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Serve-and-Volley Doubles -- Making It Work
by Kathy Krajco
Operation Doubles: Tennis Doubles Strategy & Tactics

Have you tried serve-and-volley doubles and had bad luck with it? Or, do you think following your serve to the net is beyond your ability?

Problems with serve-and-volley doubles are usually due to a common misconception that has many players a little off target in their objectives. And if you think following your serve is beyond your ability, it's probably because of the myth that you need a powerful serve to follow it to the net.

The serve-and-volley play isn't just for all-out attacking doubles. Used occasionally, as a way of mixing it up, this play should be an element in most teams' games. It's effective as a surprise on a big point. And it plagues the most important shot in the game, the service return, by forcing receivers to hit every return with one eye on your server to see whether the net rush is on or off.

The statistics leave no doubt - the key to success in the serve-and-volley game is minimizing the risk that the server will have a weak or out first volley forced from him or her on the way to the net. That's your team's vulnerable moment.


The receiver returns serve to the server so that the ball bounces at about the service line. Doing so forces the net-rushing server to hit up on a low first volley from that area called "no man's land." That's a tough shot, a low percentage shot that is often weak or out.

Even if the return isn't low, the server can't do much with the first volley from that far back. In fact, going for a winner from that far back is the most common cause of errors on the first volley. That's because, from back near the service line, the net is still too high and the opposition's court too narrow.

Usually you aren't in close enough to safely go for a winner until the second volley.

So, focus on that first volley. Play serve-and-volley doubles so as to minimize the risk of a weak or out first volley. That's the key to success.

Before your server hits that first volley, your team has only about a 50-50 chance of winning the point. But if he or she gets that first volley back deep, your team's chances of winning the point rocket to 75 or 80%.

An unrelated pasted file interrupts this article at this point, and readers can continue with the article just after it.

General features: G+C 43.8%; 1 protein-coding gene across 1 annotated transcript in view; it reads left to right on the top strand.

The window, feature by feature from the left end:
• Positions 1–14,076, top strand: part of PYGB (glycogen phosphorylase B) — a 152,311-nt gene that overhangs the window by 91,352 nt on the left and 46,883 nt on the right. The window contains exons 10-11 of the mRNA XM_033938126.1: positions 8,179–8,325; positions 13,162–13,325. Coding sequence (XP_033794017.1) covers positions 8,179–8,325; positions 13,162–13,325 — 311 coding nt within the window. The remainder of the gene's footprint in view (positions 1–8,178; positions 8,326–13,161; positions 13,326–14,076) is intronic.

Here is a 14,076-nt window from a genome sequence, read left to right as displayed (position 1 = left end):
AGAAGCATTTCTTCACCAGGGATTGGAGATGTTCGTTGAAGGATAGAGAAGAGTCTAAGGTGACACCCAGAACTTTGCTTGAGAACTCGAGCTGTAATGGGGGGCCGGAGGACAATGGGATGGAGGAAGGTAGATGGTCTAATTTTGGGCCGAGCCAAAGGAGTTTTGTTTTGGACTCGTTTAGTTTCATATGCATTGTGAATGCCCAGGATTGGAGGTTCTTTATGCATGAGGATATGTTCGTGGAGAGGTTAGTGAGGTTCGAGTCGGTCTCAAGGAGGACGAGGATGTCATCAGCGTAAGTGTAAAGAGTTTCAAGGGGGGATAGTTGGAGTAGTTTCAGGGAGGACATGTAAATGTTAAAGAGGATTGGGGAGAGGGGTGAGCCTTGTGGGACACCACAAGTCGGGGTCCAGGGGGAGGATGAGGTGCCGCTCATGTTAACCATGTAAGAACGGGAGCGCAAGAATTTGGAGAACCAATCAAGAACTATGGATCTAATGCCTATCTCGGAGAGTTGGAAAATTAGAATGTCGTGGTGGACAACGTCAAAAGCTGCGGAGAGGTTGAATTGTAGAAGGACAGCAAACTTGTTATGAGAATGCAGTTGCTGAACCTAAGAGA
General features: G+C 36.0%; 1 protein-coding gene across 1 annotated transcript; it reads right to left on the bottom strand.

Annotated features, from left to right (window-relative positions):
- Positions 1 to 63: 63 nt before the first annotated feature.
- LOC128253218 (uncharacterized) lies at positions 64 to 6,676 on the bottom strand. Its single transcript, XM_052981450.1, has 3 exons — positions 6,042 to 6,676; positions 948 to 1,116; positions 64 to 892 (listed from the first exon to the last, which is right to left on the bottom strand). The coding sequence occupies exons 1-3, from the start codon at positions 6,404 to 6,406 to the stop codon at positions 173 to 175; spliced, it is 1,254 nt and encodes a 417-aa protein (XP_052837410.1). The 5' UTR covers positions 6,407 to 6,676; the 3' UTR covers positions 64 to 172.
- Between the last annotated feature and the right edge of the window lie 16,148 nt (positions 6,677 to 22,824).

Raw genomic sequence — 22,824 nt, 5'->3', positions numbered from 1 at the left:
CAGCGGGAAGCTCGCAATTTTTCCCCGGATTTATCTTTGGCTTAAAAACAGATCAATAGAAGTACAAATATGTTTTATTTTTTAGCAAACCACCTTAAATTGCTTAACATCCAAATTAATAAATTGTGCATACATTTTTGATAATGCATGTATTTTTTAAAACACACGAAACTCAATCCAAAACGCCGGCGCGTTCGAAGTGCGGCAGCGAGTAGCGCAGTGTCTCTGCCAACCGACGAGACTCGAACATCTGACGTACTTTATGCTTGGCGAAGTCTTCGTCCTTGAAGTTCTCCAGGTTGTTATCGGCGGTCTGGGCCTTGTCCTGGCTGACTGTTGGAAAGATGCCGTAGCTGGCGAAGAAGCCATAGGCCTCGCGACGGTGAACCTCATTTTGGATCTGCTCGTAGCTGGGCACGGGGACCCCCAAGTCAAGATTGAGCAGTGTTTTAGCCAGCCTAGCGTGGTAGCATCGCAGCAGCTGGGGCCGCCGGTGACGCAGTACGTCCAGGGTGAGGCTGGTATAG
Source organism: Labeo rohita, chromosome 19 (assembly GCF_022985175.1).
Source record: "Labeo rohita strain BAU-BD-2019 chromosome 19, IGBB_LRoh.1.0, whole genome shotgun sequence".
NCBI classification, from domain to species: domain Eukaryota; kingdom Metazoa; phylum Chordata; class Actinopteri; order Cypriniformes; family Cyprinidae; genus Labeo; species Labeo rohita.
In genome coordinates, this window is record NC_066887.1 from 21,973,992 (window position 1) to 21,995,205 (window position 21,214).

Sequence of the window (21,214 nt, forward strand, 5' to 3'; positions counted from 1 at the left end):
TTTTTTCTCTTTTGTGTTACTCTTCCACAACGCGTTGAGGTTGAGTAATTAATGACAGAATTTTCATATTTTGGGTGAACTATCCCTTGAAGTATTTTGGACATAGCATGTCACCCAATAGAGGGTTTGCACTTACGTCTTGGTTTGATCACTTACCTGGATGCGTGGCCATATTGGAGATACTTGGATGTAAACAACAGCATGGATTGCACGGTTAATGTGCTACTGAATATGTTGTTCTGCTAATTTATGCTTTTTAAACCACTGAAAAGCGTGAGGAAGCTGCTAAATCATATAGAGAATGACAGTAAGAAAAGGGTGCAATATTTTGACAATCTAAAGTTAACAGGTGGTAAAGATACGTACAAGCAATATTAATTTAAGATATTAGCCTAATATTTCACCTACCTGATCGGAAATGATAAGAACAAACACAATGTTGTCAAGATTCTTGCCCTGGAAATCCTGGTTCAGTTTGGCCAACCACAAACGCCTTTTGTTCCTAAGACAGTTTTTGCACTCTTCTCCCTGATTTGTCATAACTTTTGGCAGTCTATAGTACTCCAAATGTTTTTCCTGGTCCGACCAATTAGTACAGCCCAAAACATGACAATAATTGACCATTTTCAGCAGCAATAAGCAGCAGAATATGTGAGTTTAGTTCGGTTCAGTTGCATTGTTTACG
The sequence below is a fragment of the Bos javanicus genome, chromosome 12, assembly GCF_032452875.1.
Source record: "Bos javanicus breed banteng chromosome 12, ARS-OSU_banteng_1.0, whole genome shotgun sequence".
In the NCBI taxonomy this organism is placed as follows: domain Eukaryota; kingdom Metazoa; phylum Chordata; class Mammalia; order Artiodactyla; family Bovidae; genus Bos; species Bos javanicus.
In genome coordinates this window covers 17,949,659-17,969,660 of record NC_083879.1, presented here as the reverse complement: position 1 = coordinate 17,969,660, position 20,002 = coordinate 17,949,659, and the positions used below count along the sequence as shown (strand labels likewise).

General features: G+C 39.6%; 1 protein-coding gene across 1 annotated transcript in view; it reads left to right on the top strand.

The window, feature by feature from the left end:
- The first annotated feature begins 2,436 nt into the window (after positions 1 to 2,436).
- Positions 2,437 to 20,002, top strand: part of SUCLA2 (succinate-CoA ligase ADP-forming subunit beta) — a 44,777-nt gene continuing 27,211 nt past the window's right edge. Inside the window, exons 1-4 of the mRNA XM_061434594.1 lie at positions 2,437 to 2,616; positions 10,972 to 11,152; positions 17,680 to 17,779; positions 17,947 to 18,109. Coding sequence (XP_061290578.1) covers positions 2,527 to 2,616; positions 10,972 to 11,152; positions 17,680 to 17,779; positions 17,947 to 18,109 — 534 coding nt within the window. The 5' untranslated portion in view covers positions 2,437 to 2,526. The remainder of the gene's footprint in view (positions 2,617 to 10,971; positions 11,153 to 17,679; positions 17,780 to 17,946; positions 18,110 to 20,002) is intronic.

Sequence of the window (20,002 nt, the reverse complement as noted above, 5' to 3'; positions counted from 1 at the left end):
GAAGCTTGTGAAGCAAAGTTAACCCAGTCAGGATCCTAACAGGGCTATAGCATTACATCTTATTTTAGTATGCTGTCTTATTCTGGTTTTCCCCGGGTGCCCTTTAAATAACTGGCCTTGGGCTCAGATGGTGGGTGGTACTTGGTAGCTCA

Does this mean that your serve must draw a weak service return? No. That answer is probably a surprise. A weak service return is usually welcome, of course, but you don't need a weak service return: you need an easy-to-volley service return. An easy-to-volley return is one within reach that you can hit at about shoulder height while passing through no man's land on your way to the net - preferably a floater.

Players who think they need a weak service return try to serve too hard. Serving too hard causes faults, and you don't get to the net behind faults. So, make sure your objective is correct: the objective of the serve-and-volley serve is to draw a floater down the center of your court.

Now, what kind of serve accomplishes that?

The first part is easy: to insure a return down the center, serve up the center. Geometry rules, as the diagram shows. A wide serve has almost twice as big an angle of return as a centered serve. Centering the serve constrains the return to within an area you can reach.

Indeed, the worst first volley is the one you don't get to hit, because you got passed by the service return. Nine times out of ten, that's your fault. Why? Because you shouldn't hit a net-rushing serve with a passing angle of return.

Therefore, don't serve at a sharp angle (especially with outward curving spin). If you do, that serve must be so forcing that it puts the receiver in just-get-the-ball-back mode. And you're likely to miss a ballistic serve like that. So, you won't get to the net often and safely behind wide serves. Serve wide just often enough to keep that receiver honest and guessing.